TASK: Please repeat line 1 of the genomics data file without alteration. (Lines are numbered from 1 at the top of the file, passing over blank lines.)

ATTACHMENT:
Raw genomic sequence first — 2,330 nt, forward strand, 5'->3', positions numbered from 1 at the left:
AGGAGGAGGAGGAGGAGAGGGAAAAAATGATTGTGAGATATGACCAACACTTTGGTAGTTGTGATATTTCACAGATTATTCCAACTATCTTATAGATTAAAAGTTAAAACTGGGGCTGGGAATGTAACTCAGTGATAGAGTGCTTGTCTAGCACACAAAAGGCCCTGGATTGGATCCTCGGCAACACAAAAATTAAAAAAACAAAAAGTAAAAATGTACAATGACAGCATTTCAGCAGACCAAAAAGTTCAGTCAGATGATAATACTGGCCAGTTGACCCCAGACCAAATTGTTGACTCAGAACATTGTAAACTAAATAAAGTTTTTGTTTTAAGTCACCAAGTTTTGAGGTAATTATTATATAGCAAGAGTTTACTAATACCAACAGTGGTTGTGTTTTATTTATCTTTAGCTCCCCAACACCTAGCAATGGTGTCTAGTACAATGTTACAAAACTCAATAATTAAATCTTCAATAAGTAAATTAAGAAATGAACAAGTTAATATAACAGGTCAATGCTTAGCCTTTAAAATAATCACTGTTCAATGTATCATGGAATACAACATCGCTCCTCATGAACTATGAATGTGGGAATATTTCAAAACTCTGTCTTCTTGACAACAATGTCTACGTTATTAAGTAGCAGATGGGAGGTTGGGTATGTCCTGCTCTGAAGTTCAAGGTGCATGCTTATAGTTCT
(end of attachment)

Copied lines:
Raw genomic sequence first — 2,330 nt, forward strand, 5'->3', positions numbered from 1 at the left: